Skip to Uploading FAQ’s

When can I enter?

Each year the Festival is open for entries from November 15th – December 15th.

What are the specific rules to enter the Festival?  

All specifics are listed under the Student Rules and Faculty Rules

What are the award competitions?

At present there are two general awards competitions: faculty and student awards. The faculty awards are limited to professors and professional academics. These are individuals working full-time within a teaching unit of a university or college. The student awards are limited to individuals who are full time students enrolled at a university or college at the time the entry was produced. The Committee has just approved a graduate student category, which we hope to launch within a few years.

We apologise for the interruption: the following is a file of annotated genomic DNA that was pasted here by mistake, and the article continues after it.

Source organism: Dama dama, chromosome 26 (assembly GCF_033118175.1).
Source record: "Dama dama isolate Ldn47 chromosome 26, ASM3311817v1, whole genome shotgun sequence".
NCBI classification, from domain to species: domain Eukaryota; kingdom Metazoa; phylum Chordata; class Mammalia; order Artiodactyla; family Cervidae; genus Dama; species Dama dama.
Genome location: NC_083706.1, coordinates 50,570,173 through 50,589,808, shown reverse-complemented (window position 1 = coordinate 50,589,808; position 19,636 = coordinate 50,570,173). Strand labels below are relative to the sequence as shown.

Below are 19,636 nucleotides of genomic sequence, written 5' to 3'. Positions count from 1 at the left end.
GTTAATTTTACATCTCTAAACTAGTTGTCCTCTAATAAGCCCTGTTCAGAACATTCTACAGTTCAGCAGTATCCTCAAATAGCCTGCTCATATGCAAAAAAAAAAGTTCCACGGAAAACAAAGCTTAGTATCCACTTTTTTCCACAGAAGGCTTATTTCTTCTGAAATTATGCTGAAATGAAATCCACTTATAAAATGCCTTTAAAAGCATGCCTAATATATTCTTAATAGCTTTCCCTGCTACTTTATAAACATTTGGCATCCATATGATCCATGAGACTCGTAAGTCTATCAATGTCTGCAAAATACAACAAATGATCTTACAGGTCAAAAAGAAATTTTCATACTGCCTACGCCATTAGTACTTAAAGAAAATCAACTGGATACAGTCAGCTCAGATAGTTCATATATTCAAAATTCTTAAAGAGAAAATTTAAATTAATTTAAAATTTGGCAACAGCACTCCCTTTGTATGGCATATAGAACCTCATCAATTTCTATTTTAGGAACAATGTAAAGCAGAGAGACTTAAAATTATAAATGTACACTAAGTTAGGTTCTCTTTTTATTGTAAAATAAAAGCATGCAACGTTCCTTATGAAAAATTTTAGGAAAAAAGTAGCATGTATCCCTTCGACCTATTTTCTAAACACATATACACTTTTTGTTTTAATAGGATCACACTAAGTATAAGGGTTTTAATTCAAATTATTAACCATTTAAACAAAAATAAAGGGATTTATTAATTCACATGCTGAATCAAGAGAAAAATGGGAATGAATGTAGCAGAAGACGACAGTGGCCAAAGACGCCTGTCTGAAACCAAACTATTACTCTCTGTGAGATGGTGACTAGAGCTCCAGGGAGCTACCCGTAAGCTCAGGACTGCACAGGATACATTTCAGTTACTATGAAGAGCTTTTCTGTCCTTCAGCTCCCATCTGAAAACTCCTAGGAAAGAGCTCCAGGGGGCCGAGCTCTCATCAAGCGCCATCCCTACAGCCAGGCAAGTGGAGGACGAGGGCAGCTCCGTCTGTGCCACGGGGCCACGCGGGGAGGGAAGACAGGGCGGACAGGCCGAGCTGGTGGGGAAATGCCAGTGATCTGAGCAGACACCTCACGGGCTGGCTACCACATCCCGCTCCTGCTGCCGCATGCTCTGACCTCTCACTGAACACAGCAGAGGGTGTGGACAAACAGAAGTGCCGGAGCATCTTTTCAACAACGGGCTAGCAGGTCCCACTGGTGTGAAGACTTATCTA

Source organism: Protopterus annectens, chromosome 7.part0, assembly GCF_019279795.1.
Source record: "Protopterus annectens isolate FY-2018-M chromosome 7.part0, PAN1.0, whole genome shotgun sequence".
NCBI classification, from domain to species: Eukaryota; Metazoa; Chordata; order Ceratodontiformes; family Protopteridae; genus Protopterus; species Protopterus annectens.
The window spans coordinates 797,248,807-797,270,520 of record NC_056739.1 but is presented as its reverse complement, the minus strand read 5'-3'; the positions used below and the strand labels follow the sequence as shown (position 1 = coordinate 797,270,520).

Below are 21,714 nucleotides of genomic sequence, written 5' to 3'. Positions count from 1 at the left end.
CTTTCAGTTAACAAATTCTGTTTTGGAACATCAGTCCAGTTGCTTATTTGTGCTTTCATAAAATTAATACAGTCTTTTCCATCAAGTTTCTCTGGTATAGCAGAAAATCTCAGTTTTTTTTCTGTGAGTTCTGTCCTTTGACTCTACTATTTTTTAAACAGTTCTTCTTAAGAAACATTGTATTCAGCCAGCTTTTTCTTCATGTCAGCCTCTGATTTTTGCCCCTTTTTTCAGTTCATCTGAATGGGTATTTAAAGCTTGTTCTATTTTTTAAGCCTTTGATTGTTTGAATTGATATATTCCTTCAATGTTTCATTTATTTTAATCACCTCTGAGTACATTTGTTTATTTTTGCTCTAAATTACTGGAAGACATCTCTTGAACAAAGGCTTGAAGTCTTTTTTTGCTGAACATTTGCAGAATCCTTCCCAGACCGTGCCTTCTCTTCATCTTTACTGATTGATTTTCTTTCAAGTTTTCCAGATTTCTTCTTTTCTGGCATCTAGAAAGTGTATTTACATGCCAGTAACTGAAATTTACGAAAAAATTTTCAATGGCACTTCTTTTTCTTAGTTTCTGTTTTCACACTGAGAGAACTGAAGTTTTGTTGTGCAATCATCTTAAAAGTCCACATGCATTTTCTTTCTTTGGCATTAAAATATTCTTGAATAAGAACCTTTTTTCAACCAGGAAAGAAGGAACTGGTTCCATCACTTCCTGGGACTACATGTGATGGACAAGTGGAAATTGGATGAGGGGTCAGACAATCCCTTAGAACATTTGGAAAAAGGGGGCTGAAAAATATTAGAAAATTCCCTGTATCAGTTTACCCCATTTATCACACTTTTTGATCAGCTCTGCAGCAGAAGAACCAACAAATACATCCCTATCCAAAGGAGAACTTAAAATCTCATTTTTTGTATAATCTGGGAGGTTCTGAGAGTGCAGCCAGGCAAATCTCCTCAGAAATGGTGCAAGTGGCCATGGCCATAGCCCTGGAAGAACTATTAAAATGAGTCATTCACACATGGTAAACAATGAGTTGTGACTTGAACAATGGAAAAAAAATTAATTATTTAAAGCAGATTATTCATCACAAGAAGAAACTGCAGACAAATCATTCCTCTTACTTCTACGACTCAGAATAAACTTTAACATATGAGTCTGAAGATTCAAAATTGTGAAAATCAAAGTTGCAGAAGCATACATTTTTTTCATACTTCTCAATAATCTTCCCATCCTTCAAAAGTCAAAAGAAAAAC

What specific competitions exist?

These specific competitions are traditionally defined along Interest Division lines, and the Festival Committee basically follows the patterns set in the past by the Division activities. The faculty competitions are: Audio, Documentary, Interactive Multimedia, Video, Scriptwriting, and News. Student Competitions are in: Audio, Documentary, Interactive Multimedia, Video, Script wring, and News, and 2-Year Small Colleges.

Can you give some examples of what’s appropriate within these competitions?